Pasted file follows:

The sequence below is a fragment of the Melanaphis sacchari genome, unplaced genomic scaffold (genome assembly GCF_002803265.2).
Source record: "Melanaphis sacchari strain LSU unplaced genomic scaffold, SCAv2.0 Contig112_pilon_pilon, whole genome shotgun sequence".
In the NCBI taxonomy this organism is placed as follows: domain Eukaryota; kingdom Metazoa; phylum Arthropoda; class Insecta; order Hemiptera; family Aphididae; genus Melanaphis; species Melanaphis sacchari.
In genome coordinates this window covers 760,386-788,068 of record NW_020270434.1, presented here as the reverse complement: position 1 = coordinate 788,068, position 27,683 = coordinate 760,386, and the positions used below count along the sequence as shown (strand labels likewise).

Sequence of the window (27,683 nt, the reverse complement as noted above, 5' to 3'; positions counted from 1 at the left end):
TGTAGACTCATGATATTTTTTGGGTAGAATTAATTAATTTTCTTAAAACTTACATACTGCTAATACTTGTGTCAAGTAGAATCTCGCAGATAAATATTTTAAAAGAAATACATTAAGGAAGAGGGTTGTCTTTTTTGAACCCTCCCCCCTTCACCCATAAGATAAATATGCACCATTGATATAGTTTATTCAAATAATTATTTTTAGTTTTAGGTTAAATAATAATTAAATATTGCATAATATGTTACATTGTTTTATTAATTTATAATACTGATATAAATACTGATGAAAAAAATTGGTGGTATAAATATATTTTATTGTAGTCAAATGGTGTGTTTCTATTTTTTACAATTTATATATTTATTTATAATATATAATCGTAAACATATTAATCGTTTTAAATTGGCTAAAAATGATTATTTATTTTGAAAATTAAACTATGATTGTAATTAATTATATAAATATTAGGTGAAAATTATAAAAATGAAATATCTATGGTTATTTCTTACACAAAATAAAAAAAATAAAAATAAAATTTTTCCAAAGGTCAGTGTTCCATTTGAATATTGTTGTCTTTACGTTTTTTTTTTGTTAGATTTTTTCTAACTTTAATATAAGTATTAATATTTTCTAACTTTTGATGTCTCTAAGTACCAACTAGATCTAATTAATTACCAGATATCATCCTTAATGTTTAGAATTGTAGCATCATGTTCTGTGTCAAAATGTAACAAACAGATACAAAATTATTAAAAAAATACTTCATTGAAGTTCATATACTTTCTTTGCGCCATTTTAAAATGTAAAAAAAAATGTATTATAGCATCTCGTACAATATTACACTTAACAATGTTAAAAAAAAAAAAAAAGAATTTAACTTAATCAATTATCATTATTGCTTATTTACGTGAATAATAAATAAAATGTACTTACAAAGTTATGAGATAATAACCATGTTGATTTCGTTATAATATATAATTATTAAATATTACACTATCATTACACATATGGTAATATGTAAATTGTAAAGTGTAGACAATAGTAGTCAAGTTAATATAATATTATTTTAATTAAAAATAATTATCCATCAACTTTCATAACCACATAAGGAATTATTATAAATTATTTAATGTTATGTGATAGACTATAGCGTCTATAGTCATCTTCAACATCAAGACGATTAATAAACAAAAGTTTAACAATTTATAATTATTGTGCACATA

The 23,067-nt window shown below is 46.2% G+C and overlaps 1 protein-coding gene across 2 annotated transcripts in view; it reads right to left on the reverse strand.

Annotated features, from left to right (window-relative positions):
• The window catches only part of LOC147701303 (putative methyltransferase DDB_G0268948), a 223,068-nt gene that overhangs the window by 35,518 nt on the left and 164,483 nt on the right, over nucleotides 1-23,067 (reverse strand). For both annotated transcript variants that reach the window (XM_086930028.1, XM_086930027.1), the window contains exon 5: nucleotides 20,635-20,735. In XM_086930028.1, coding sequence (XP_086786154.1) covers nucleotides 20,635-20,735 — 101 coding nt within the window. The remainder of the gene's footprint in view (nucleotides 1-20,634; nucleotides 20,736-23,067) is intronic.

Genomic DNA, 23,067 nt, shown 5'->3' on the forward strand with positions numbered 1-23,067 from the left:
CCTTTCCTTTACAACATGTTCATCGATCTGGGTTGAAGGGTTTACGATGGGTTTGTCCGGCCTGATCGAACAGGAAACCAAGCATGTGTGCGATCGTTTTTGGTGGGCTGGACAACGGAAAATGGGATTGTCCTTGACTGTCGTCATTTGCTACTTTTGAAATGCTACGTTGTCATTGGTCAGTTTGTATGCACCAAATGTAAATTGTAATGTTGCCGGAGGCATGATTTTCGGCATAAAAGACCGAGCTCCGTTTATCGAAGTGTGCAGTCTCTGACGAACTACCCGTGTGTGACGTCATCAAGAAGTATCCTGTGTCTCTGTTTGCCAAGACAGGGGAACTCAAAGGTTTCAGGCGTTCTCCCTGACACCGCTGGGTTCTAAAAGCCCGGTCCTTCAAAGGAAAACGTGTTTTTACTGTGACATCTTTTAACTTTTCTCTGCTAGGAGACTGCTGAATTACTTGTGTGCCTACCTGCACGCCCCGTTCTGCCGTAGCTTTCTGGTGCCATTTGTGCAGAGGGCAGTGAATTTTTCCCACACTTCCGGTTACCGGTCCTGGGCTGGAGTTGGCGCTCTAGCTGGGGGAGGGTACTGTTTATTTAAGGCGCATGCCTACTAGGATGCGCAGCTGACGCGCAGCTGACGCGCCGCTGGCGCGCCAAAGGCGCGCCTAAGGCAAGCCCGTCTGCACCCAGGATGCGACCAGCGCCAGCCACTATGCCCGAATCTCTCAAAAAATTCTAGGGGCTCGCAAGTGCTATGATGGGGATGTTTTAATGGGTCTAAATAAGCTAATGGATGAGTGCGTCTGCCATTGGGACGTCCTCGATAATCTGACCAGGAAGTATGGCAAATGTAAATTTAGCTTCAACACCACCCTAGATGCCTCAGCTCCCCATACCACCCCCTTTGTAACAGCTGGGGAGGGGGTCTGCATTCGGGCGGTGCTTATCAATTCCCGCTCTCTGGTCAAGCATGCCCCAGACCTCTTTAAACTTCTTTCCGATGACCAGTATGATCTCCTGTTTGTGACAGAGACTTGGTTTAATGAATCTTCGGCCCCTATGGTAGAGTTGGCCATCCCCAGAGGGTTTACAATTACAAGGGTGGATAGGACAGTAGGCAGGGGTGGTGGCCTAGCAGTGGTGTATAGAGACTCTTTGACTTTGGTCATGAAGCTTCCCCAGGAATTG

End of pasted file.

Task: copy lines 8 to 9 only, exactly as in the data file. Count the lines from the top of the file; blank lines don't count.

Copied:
Annotated features, from left to right (window-relative positions):
• The window catches only part of LOC147701303 (putative methyltransferase DDB_G0268948), a 223,068-nt gene that overhangs the window by 35,518 nt on the left and 164,483 nt on the right, over nucleotides 1-23,067 (reverse strand). For both annotated transcript variants that reach the window (XM_086930028.1, XM_086930027.1), the window contains exon 5: nucleotides 20,635-20,735. In XM_086930028.1, coding sequence (XP_086786154.1) covers nucleotides 20,635-20,735 — 101 coding nt within the window. The remainder of the gene's footprint in view (nucleotides 1-20,634; nucleotides 20,736-23,067) is intronic.